Quinlan Shick
Mathematical finance is a versatile topic that is connected to our daily life. Insurance companies have been around to help us as citizens pay for damage or uncertainty we encounter in many aspects of our lives. This presentation will give you an introduction to insurance with what risk is, and investigate the uses of the Fokker-Plank equation in mathematical finance. The Fokker-Planck equation is connected to insurance and risk because it helps calculate all the possible outcomes or amounts of money you could receive or have to pay, which would be affected after a certain period based on uncertain events that either have a low or high probability and impact the return you receive.

Morken 214

1:00pm – Exploring Tessellations by Regular Polygons
Lindsey Clark
Have you ever wondered what the math is behind a honeycomb? Or the tiling on your bathroom floor? These, as well as many other structures around us, are often made of tessellations by regular polygons. Tessellations, also known as tilings, have an almost constant presence in our lives, yet the math behind them isn’t always apparent. In this presentation we will explore the ways in which regular polygons tile the plane with a focus on regular and semi-regular tessellations. These ideas will lead us to discover why some regular polygons, on their own or combined with others, can and cannot tile a plane!

1:30pm – Exploring Mathematical Explanation and Induction
Elijah Paez
In the development of mathematics, students and mathematicians often seek explanations for their results: insights that provide reasons why certain statements hold, rather than merely demonstrating that they hold. For philosophers of mathematics, proofs that utilize induction are almost always considered to not be explanations. This project will overview the characteristics associated with mathematical explanations and explore key lines of debate regarding the relationship between explanation and induction, drawn from scientific explanation frameworks and several meta-mathematical proof examples.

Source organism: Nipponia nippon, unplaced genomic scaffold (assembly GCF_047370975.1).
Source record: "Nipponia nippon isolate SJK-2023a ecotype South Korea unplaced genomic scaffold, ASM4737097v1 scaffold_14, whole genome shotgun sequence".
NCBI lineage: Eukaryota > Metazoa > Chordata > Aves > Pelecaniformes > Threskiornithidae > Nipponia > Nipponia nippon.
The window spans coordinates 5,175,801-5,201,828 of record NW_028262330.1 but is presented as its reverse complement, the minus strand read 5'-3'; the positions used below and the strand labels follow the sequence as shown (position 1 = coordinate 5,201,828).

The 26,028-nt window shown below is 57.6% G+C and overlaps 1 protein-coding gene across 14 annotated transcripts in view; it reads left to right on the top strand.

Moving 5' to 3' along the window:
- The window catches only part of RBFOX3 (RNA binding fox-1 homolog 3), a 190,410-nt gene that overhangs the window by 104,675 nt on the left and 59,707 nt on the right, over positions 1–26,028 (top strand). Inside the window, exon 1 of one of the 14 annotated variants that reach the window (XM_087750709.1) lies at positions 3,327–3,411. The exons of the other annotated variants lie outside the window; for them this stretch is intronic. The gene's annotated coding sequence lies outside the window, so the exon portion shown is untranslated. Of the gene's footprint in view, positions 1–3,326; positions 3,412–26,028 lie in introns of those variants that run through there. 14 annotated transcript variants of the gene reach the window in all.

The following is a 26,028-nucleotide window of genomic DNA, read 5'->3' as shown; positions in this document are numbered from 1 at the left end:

2:00pm – Spot It!: A Mathematical Analysis
LeighAnna Zielske
Spot It! is a deceptively simple game wherein players examine a pair of cards, each featuring eight different symbols, and compete to be the first to find a symbol that appears on both. The deck is cleverly constructed so that every pair of cards has exactly one symbol in common. This isn’t by luck or by rote guess-and-check—it’s math! In this presentation we will discuss how the deck can be represented by a geometric structure called a finite projective plane, and thus how a projective plane can be used to create a Spot It! deck. Furthermore, we will discuss how projective planes are generated from affine planes, and demonstrate how the axioms of projective planes guarantee the necessary properties for gameplay.

2:30pm –  Break

3:00pm – Folding a Heptagon
Jacob Roberts
A long-standing problem in mathematics has been the construction of a heptagon. Proven to be impossible to construct with a straightedge and compass in geometry, mathematicians looked for other methods of construction. One of the methods found was origami. We will explore  origami, how it works and how we can use it to fold a heptagon.

3:30pm – Mathematical Assessments of Gerrymandering: Making Your Vote Matter
Clayton Wise
The manipulation of voting district borders is a fact of the American political system that can and has been used, intentionally or not, to repress and bolster certain voting demographics. Despite this known and studied fact, methods for identifying unequal district maps have only recently been developed and used in practice. In this paper, we seek to explain the problems of redistricting, as well as to highlight, explain, and critique mathematical methods for identifying gerrymandered map.